Using judgement when rating cricketers

Yesterday Zak Crawley scored 171*. 

Before the West Indies series I said “he would be a bold and wrong selection, going against the publicly available data… If he succeeds, I will give them credit.” Time for me to issue a credit to the England selectors.

Moving swiftly on, with Crawley and Ben Stokes outperforming their ratings it’s time for a rethink. There’s qualitative data I’ll start using: the judgement of others. We’re in uncharted waters; we’re Going Beyond Stats.

I appraise batsmen based on four years of data (six if they rarely play). It’s a stable method. I don’t have meaningless volatile opinions (like a certain former England captain). There are limitations though. Injuries, new techniques, changing roles can all have an effect. My ratings system is too slow (look at Bairstow – his stellar 2016 is still boosting his rating).

Adding the 171* to my database would boost Crawley’s expected Test average by three runs (going from 26 to 29). Is that enough? Is he better than that?

Rob Key previously said “Crawley is young and his numbers will improve. You just have to watch him bat to know that.” Actually I can’t: I don’t trust my eye. But if people I respect are saying a player is better than their stats, maybe there’s something in that.

With a base average of 29, your chances of 171* (in the first innings, at home, against a strong attack) are around one in 150. In other words, yesterday shouldn’t have happened. Much more likely for a player with a base average of 35 – it’s a one in 60 shot.

After a finite number of innings there is uncertainty about how good a player is. I can tell you roughly how good a player has been, give or take a bit. Luck is a factor, moreso the less data you have. Error bars give a range of possible ratings for a player, with a 95% chance their level of ability lies somewhere in that range.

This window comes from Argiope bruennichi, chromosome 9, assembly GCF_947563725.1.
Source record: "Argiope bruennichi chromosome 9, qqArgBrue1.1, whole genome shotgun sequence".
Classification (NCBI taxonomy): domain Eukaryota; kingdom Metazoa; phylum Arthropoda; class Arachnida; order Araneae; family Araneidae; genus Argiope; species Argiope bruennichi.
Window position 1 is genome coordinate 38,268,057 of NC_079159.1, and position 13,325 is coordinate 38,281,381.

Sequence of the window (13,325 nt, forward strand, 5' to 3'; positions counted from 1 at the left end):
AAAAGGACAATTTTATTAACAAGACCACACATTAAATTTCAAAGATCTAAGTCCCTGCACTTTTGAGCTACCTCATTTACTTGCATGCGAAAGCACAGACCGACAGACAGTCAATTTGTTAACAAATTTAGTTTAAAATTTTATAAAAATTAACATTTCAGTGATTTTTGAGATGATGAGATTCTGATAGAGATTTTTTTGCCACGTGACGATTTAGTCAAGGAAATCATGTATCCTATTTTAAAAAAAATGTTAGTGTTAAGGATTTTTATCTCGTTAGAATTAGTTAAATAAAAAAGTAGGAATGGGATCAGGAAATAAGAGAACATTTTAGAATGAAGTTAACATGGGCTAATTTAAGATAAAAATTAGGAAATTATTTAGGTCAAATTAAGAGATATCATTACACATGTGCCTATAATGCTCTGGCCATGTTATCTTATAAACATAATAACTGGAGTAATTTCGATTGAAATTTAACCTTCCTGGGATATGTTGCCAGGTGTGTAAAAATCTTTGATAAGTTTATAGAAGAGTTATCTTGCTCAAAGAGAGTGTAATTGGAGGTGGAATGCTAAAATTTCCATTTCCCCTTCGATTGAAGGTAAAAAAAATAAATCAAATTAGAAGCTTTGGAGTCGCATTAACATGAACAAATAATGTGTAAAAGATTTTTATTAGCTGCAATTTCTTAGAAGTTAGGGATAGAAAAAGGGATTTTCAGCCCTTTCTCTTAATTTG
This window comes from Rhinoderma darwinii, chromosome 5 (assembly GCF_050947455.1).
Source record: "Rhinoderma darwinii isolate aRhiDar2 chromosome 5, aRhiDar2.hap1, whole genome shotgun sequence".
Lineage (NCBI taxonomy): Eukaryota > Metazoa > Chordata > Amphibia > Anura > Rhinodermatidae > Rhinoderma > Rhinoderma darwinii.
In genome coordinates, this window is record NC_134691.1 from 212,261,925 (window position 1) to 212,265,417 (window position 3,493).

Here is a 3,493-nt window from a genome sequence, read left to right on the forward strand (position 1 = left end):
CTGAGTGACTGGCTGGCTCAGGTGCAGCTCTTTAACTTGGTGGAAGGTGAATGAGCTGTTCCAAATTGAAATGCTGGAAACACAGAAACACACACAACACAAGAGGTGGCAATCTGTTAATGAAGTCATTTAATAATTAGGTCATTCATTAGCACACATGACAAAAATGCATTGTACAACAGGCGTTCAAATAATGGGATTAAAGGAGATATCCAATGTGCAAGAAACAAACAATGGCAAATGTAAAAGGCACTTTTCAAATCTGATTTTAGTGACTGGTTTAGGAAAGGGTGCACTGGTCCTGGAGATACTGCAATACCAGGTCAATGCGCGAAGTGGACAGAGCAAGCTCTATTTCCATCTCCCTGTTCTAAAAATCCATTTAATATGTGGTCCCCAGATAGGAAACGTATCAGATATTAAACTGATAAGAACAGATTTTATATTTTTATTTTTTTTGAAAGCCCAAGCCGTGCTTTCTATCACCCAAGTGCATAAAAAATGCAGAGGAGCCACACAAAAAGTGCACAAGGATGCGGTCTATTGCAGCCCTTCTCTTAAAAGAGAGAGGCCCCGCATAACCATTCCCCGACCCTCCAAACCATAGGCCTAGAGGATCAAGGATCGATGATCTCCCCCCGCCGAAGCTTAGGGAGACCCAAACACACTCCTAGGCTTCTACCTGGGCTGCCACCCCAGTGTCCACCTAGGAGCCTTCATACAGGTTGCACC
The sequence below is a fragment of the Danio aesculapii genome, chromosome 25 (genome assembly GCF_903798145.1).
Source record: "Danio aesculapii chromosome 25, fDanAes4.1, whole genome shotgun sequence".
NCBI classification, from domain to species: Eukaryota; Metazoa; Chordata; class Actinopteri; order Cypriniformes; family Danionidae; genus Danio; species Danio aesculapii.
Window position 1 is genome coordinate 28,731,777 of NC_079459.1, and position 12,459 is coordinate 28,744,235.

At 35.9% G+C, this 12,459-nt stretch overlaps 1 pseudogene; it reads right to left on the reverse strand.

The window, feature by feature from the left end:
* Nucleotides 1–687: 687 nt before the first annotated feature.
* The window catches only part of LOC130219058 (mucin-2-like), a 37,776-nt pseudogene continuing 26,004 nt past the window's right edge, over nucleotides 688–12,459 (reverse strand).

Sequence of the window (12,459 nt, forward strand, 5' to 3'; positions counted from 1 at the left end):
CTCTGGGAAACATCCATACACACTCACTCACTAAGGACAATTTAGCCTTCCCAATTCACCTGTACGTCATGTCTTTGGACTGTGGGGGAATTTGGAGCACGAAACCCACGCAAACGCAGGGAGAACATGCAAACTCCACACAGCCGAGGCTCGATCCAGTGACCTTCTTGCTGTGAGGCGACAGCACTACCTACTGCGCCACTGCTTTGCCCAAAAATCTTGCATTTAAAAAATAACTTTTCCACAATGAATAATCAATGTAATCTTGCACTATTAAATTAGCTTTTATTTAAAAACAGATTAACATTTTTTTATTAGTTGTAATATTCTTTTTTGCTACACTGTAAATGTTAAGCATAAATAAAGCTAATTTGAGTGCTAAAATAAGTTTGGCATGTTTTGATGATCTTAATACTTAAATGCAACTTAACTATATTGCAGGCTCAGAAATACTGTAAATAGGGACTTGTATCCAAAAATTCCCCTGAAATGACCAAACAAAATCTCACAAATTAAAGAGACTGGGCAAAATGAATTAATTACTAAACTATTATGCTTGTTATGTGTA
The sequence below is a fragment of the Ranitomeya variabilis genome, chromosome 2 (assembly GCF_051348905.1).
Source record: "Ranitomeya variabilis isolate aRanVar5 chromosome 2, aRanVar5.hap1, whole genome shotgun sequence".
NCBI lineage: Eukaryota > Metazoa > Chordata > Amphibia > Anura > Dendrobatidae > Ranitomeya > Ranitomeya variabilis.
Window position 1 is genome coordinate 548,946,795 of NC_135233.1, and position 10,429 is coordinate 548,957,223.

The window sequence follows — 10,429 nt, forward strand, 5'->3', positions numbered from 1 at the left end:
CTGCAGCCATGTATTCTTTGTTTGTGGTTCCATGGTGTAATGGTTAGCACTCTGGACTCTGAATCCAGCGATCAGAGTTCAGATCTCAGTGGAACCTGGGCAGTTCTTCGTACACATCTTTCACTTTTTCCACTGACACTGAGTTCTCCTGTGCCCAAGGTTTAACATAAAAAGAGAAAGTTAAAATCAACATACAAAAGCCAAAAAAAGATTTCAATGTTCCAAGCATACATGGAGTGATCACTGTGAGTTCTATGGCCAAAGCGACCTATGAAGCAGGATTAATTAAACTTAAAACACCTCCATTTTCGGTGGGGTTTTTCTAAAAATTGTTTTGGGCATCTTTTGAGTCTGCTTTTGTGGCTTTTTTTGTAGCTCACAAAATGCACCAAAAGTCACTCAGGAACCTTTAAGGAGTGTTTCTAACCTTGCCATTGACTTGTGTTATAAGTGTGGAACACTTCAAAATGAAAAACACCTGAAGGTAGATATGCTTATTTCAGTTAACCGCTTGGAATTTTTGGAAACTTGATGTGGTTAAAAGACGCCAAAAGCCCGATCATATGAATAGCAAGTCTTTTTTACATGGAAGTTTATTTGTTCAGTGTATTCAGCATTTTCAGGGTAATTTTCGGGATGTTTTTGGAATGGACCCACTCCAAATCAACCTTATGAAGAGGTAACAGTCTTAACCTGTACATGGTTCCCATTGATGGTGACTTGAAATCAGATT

Let’s jam those two concepts together to add a third step to my ratings framework:

  1. Rate player based on stats
  2. Add error bars to that rating, based on the number of dismissals.
  3. NEW: Adjust the rating within the plausible range based on the views of people you trust.

Oh, and “the views of people you trust” can include selectors. For instance, if someone had rubbish data but is batting at four, then selectors are implicitly telling us the person is better than their stats. We should use that information.

What does that mean for Crawley?

  1. Rating 29
  2. Margin of error +/- 7 (after 83 dismissals in the last three years).
  3. Boost rating by 5.0 to reflect the excitement and that England choose to bat him at three.

Crawley is now expected to average 34 in Tests. This recognises that he is probably at the upper end of the range of plausible averages (22 to 36) because he is trusted to bat at three, and is highly regarded.

I will do the same exercise with all county cricketers to redefine their red ball ratings to incorporate the role they are given. However, there are about to be several meaningless games in the Bob Willis Trophy, so that may have to wait for next year.

I’ll also do that with England’s Test batsmen. For instance, Stokes at 40 +/- 12 might be re-rated at 44 (based on two year record, and pundit judgement).

One innings doesn’t change everything, but I’ve seen enough outliers to want to try something new. Where does this leave us, now data is being tinkered with, and we lose the safety of being moored to pure stats? I draw the parallel with the astronomers maintaining the Earth as the centre of the solar system, as more data made that harder to believe. Models became contorted to fit the data, before being binned. Is that happening here? Time will tell. #OnOn.

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